Get Out of Town

So the new university year has commenced which, for me and about 500 other students, will also be the final year of a seemingly never-ending degree. The distant reality of finding a stable career path – most likely away from home- had almost become a non-issue. However, now the beast needs to be faced head on. You’ve got to admit, it is exciting, the idea of forming your own identity, becoming a real-life independent adult. I’m sure there are some of you, like me, who are itching to apply what you’ve learnt here, out in the big, bad world and begin the climb to professional success. Though, while I’m itching to get going – I have no idea where to start.

I have a possible theory as to why. I’m what out-of-towners so affectionately call a townie. I’m a Canberra local and I’ve also never had the chance to live out of home. Being a townie has several benefits (as out-of-towners continually remind us) and I’m not one to gloss over these:  home-cooked meals, I never have to touch my laundry, moral support during the occasional mid-semester identity crisis, it’s pretty sweet. However, I can’t help but envy my friends who live out of home. Not just because they have no one to answer to after coming home at 5am in a delightful drunken stupor and vomiting all over the toilet seat. It’s that sense of priority and responsibility and general savvy-ness that they’ve had the privilege of developing early on. This goes particularly for those who’ve moved inter-state. In short, you guys have got life skills, and I want em’.

Don’t get me wrong, us townies aren’t lazy self-entitled slobs (aka Brennan and Dale from Stepbrothers). We too are trying to forge our independence and a sense of self-worth, maintain a social life whilst working multiple jobs to reach that elusive fantasy called “total independence”. Moving out just hasn’t been a realistic option. Yet, I can’t help but think, had I moved out, how much more “ready” might I have been for whatever comes after graduation? Budgeting, house hunting, living with strangers, surviving off of cereal and air for the week – the task is no mean feat. Then again, as my out-of town friends remind me, there’s no guilt in enjoying home comforts while they last, you’ll get to be a struggling Gen Y soon enough (goodie!). So while the out-of-towners re-affirm their growing independence, for the next eight months we graduating townies should enjoy, guilt free, our excellent home-cooked dinners.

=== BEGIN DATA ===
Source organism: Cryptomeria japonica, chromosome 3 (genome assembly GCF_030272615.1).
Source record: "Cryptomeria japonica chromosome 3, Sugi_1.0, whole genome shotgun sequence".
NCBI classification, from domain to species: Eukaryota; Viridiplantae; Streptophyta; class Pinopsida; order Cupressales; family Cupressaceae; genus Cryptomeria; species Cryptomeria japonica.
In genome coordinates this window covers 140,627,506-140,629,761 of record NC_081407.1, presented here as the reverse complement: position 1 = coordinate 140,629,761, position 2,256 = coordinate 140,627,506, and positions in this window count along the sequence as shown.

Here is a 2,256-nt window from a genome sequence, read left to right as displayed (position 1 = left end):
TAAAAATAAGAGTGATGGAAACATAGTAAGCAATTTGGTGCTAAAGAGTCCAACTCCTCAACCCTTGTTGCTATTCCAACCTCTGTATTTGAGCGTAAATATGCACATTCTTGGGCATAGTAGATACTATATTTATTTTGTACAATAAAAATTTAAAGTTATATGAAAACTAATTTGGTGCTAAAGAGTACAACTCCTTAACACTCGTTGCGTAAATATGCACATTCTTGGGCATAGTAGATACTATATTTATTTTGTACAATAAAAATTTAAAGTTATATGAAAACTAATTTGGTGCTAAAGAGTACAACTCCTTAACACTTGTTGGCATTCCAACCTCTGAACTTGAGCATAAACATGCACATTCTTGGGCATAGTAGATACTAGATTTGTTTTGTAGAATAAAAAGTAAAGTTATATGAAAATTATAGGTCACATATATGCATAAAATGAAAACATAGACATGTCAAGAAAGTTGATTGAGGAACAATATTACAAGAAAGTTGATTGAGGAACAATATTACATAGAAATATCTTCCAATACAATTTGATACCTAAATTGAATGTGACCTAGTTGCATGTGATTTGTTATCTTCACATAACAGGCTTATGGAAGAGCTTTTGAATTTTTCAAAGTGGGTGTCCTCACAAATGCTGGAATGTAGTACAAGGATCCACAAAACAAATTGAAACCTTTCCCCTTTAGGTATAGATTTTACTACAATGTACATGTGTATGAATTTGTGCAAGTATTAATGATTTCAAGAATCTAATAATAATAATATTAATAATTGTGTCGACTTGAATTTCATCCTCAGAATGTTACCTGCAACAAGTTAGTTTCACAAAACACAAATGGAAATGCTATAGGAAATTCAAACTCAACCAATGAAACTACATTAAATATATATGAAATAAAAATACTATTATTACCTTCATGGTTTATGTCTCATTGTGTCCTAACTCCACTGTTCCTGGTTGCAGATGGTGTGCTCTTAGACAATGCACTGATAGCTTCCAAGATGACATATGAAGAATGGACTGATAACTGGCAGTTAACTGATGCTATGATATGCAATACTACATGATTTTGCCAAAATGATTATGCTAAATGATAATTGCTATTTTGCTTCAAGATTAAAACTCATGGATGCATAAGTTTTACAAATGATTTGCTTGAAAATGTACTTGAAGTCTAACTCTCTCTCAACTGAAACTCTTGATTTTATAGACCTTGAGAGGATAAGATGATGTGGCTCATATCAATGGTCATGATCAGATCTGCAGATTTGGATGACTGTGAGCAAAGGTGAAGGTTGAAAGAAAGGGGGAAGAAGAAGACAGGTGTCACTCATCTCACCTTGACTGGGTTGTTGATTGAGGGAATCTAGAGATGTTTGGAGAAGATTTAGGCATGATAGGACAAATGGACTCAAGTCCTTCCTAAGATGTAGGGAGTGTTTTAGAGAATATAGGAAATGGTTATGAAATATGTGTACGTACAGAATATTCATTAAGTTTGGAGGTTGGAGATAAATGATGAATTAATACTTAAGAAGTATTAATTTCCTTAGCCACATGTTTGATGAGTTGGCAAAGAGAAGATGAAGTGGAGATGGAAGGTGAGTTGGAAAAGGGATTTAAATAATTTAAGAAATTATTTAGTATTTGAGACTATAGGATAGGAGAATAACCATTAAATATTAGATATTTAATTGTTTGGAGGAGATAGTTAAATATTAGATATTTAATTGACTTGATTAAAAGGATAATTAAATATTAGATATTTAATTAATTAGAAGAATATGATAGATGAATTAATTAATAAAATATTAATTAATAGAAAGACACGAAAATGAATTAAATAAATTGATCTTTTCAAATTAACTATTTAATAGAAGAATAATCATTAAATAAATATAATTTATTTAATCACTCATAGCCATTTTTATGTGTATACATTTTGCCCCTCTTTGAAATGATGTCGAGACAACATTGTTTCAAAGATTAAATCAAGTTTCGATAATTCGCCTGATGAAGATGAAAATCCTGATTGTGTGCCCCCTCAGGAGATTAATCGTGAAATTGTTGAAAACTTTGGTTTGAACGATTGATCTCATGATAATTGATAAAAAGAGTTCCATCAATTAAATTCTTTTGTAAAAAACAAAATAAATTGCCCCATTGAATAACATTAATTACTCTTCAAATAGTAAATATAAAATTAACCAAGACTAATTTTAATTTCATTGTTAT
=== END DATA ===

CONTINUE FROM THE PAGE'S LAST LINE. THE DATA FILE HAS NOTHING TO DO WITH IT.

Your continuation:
We acknowledge the Ngunnawal and Ngambri people, who are the Traditional Custodians of the land on which Woroni, Woroni Radio and Woroni TV are created, edited, published, printed and distributed. We pay our respects to Elders past and present. We acknowledge that the name Woroni was taken from the Wadi Wadi Nation without permission, and we are striving to do better for future reconciliation.